Noémie is a French Fine Art photographer with roots in Italy, Estonia, and Ukraine who draws inspiration from the rich diversity of cultures that have shaped her identity. Growing up in Nice, she was surrounded by the colorful architecture of the French Riviera, her love for architecture has grown and continued to evolve as she traveled the world.
Her passion for analogue photography blossomed during her time at the Parsons School of Design in New York City, where she studied photography and honed her skills with a Hasselblad 500c. Over time, her focus shifted from black and white to color photography, and she became increasingly drawn to the curves found in nature and architecture.
Photography is a form of meditation for Noémie, a way to fully immerse herself in the present moment and capture a sense of calm and timelessness in her images. Having lived in several different cities across the globe, she is now based between Tunis and Nice — Home is where the Mediterranean is.
This is Water
Water has always held a special place in Noémie Baumann’s heart. It is her favourite element, and one that she finds endlessly fascinating and inspiring. In her ‘This is Water’ series she sets out to explore the many different facets of this magical substance, in all its forms and moods.
Water represents a sense of freedom, fluidity, and possibility. It is a symbol of life itself, constantly changing and evolving, yet always present and eternal. Through her photography, Noémie Baumann seeks to capture the essence of this element, whether it be in the form of gentle ripples on a still lake, the crashing waves of the ocean, or the frozen beauty of a winter landscape.
This was Water
Around 200 million years ago, a large part of Egypt and Northern Africa were immersed under water and part of the Tethys Sea. Today, one can walk among various fossils and even whale skeletons. Just like the petrified marine life imprinted on the rocks are a testimony of the passing of time – so is analogue photography.
This series is a reminder that nature — just like our life — is cyclical. It illustrates the irony and impossibility of trying to capture something as fleeting as time.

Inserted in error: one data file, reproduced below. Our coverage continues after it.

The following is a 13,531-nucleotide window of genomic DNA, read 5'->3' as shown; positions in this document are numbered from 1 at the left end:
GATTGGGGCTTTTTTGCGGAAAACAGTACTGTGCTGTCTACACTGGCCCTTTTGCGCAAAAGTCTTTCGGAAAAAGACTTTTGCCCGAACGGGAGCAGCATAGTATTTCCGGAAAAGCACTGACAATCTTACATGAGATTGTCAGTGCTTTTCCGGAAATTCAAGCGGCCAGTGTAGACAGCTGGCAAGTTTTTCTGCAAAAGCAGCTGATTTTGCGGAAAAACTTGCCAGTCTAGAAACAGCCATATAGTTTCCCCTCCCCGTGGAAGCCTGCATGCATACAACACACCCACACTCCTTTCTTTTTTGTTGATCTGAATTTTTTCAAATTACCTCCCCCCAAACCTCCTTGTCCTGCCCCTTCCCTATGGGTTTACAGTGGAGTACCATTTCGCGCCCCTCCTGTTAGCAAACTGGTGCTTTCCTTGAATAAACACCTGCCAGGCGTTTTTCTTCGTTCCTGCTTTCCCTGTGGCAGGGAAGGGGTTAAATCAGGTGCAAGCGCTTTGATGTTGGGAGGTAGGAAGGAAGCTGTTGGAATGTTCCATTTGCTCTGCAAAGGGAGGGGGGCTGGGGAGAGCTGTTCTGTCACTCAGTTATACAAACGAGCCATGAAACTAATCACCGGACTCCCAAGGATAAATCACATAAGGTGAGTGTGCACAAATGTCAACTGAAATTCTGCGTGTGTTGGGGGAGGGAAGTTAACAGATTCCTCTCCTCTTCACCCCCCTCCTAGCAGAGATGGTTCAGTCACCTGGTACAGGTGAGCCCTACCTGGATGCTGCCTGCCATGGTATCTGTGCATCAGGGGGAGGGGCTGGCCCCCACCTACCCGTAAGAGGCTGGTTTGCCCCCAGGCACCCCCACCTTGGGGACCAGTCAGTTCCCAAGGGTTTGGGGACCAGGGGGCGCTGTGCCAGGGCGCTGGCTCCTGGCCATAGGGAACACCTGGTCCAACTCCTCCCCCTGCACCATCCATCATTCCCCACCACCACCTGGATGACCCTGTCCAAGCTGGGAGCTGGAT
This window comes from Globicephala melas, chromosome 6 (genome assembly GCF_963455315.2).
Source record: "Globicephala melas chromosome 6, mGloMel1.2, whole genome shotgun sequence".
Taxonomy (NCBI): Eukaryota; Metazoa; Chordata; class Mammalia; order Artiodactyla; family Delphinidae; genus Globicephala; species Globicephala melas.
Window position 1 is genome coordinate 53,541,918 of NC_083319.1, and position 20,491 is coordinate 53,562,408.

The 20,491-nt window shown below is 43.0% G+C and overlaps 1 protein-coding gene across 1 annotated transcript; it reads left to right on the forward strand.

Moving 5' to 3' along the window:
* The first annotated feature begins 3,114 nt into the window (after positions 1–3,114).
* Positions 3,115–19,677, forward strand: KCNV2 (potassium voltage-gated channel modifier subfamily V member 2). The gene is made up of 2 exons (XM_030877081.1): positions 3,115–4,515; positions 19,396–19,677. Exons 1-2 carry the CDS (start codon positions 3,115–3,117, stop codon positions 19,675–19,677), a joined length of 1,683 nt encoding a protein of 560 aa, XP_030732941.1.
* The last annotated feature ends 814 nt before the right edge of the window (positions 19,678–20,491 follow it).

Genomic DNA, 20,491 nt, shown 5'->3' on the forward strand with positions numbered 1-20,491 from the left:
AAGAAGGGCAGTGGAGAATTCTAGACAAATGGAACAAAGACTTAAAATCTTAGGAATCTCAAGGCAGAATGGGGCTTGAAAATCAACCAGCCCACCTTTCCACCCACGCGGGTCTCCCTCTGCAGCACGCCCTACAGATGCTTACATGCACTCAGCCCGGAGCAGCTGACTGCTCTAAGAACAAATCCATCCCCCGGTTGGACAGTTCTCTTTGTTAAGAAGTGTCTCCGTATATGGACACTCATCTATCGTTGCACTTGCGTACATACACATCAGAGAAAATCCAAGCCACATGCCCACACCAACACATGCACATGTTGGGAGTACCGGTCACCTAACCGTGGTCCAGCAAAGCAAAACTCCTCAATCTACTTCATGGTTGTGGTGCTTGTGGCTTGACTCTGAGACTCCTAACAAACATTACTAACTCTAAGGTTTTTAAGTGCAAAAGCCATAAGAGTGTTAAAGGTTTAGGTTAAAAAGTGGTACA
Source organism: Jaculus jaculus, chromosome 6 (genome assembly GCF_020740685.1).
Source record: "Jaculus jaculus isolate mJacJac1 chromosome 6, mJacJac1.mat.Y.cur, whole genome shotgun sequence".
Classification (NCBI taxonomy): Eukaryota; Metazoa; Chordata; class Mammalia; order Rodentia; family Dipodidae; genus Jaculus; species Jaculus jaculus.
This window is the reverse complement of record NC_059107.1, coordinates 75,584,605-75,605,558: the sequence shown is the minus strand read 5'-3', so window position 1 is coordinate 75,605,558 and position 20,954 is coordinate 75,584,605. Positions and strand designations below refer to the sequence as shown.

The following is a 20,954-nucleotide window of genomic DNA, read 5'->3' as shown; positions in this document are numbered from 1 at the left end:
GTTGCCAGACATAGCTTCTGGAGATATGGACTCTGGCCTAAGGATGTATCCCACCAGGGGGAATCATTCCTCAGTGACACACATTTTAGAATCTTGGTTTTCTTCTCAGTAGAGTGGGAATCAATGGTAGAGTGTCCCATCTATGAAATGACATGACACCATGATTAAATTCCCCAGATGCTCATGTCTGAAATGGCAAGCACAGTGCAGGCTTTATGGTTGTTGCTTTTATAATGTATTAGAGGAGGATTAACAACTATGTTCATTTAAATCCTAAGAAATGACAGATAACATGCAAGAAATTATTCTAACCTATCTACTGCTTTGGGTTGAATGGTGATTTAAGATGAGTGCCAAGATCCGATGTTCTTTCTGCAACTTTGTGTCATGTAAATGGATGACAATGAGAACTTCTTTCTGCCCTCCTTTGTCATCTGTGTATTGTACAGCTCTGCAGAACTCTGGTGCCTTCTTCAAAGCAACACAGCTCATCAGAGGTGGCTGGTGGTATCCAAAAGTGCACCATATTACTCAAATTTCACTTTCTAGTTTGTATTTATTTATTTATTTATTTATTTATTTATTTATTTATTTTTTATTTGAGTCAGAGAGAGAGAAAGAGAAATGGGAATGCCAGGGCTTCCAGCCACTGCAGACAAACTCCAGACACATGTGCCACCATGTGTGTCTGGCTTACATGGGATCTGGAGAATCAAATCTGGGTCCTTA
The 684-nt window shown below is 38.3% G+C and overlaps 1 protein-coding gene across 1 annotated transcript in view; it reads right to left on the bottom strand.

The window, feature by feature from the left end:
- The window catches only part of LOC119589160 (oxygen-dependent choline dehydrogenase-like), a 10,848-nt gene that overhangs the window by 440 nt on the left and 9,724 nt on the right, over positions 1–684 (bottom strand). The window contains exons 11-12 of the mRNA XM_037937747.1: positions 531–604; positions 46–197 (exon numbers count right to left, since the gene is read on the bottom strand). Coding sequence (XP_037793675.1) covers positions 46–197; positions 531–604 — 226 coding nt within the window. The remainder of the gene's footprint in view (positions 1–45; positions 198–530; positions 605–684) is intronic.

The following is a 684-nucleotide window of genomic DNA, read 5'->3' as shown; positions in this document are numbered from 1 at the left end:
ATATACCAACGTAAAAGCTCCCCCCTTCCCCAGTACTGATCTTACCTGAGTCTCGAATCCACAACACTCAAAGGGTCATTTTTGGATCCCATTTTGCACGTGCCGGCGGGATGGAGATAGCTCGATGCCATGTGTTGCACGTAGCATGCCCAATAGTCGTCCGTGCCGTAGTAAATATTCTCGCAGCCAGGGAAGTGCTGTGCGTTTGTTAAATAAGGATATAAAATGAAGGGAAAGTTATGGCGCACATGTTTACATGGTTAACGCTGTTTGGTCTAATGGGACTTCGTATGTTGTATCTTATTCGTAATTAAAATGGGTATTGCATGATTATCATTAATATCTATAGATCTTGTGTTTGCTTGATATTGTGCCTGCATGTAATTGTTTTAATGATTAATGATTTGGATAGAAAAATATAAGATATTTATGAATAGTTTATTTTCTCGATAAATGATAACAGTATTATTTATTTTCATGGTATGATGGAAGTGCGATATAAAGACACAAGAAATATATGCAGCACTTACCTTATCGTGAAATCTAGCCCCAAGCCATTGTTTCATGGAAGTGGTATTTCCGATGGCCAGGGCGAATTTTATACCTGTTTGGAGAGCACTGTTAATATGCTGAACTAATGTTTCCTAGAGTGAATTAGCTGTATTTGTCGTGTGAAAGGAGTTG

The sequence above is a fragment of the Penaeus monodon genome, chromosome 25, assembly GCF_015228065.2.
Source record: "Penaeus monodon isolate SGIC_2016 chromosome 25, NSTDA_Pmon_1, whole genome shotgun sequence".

This is New York
When Noémie Baumann arrived New York City in 2010, she was captivated by the city’s vibrant energy and iconic architecture. Armed with my 35mm Canon film camera, she set out to explore the city’s streets. The sharp lines and strong shadows of the towering skyscrapers inspired her and she found herself drawn to the geometry of the city’s landscape.
Despite the city’s chaotic pace wandering through the streets was a deeply calming experience; and the process of developing my photographs in the darkroom became a meditative practice for her.
What began as a simple exploration of analog photography soon became a journey of self-discovery, as Noémie Baumann used tge camera to capture the essence of the city and her place within it. Over the next five years, New York City became her home and photographs are a visual diary of my time there.
This is the World
“Invitation to the Voyage” is a celebrated poem from Charles Baudelaire’s iconic 1857 collection, “The Flowers of Evil.” This lyrical work transports the reader to an imaginary realm of beauty, luxury, calm, and sensuality, a place where dreams and reality are intertwined.
Noémie Baumann seeks to capture this same sense of sensuality and beauty, using architecture as a visual metaphor for the female form. “Through the lens of my camera, I explore the ways in which buildings, like bodies, can be simultaneously strong and delicate, powerful and vulnerable. I am fascinated by the curves and lines of architecture, the play of light and shadow on its surfaces, and the ways in which it interacts with the world around it.”
This series is about more than just the beauty of individual buildings; it is about the ways in which architecture can evoke emotion, transport us to other worlds, and connect us to our own sensuality and desire.